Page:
I have been in hotel business since 1980s paid them in the past. HAVE NOT PAID THEM FOR LAST TWENTY ODD YEARS. So many places do not pay I got fesd up and refused to pay. Last time I kicked their rep out, When he came to a hotel we had just acquired. Told them to take me to court, 3 years ago. hearde nothing since.

    I am a member of PRS. I have been for over 10 years. It is a superb organisation and has allowed me to earn my living writing television music by providing much-needed royalties. I agree totally with Music lawyer and Mr Griggs – the article that begins this page is REALLY POOR. It is full of assumptions and misunderstanding. I won’t list them because (to be honest) the article is not good enough to warrant that. If I was a teacher and this was homework I wouldn’t mark it. I’d just say “do it again properly.”

    If businesses derive any value out of playing music then it is right and proper that those of us who learned our craft well enough to carry this work out get rewarded for it. Simply offering to pay bands directly when they play live misses the point. If they played MY song then how would I get paid?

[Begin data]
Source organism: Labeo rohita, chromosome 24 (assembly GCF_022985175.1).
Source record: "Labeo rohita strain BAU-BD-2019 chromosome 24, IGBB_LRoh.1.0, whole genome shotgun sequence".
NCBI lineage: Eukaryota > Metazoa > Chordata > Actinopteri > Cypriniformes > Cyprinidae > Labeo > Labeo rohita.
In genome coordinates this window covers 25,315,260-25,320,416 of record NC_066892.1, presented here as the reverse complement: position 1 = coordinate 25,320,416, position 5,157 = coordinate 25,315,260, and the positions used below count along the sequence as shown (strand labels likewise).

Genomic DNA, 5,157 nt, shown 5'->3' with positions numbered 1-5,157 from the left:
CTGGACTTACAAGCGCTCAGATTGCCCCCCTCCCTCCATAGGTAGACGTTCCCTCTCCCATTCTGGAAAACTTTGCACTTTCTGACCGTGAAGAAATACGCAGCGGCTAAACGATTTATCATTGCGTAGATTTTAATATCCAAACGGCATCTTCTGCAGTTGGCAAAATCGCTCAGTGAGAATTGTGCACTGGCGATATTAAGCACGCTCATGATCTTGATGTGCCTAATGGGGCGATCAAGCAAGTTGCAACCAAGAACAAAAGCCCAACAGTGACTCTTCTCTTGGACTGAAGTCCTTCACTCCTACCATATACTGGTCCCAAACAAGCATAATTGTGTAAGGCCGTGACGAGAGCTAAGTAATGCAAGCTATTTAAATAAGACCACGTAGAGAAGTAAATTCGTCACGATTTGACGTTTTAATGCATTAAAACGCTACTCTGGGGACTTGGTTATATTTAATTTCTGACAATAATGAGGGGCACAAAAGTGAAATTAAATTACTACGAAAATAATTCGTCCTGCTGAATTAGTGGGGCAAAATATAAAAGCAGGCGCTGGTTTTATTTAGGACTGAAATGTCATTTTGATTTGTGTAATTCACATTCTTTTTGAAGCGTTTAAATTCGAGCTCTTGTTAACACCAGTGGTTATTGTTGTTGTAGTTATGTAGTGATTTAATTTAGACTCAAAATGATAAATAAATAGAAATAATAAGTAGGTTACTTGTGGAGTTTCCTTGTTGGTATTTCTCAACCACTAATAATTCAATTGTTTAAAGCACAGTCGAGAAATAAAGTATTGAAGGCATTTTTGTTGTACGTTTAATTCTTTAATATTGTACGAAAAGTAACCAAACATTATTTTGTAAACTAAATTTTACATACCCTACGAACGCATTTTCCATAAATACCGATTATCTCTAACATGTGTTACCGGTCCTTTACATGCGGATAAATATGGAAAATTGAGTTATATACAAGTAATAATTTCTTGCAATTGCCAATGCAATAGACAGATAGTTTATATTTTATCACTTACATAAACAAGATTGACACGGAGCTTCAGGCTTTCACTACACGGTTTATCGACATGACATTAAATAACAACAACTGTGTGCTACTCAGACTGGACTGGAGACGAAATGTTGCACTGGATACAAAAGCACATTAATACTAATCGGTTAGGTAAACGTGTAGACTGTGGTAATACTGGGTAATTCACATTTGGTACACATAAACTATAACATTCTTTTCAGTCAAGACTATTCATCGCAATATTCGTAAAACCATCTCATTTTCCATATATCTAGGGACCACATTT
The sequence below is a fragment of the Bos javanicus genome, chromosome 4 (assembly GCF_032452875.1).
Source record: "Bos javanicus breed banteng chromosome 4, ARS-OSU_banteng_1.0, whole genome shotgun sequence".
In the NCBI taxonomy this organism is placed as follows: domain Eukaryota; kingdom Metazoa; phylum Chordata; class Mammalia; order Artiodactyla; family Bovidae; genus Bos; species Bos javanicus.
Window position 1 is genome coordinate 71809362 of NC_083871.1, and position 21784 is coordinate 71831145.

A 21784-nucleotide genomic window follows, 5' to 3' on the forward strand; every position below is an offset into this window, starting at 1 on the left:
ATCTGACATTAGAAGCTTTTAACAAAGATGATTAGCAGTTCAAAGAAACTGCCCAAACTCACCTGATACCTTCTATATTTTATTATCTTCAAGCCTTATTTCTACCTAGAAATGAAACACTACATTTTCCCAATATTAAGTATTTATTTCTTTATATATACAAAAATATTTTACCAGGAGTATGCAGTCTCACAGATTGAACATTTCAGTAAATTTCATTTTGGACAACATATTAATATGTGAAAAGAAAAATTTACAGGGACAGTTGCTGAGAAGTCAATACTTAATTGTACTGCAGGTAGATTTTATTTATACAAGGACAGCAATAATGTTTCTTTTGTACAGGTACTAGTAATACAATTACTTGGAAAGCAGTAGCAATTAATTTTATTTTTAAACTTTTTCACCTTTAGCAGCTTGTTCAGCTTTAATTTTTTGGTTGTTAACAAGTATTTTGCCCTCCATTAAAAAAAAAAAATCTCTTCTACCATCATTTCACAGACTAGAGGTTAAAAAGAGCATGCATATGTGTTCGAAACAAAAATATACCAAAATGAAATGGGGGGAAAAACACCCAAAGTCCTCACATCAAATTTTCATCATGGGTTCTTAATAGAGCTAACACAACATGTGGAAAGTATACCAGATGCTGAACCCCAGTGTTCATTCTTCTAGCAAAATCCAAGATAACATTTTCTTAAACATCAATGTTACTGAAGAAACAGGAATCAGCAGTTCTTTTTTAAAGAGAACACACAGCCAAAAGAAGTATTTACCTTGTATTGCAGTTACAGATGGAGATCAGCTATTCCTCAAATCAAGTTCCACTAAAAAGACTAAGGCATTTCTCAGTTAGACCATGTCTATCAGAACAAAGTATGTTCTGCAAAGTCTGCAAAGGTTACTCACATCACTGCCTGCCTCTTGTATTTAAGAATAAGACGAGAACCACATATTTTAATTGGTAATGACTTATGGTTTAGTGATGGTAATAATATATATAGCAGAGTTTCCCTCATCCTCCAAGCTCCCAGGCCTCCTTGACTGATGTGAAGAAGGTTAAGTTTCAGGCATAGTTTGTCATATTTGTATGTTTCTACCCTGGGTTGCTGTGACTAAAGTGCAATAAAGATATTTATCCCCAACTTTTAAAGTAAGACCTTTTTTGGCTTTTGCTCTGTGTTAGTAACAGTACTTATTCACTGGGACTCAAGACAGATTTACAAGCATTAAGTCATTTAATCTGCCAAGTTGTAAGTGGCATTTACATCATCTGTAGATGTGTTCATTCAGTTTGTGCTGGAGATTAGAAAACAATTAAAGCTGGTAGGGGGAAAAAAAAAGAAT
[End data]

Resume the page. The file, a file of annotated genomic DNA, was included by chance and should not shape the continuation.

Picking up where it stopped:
If you don’t want to pay creative people for what they do – for enhancing our lives in so many ways then you would find soon enough that there wouldn’t be any…we’d all have day jobs. If you like music – pay for it. If you don’t want to pay for it then turn off the radio, stop the gigs and go read a book or something. Either way…get real! PRS represents most professional UK artists. Artists who have yet to have work braodcast on TV / radio etc may join when they have done so…for a one-off fee of only £50 or so. That’s for life. Incidentally….PRS use some of the money that they collect but are unable to pass on for vital music education projects that see well-known artists share their talent and passion with youngsters who may just be tomorrows writers and singers and players – you get the idea.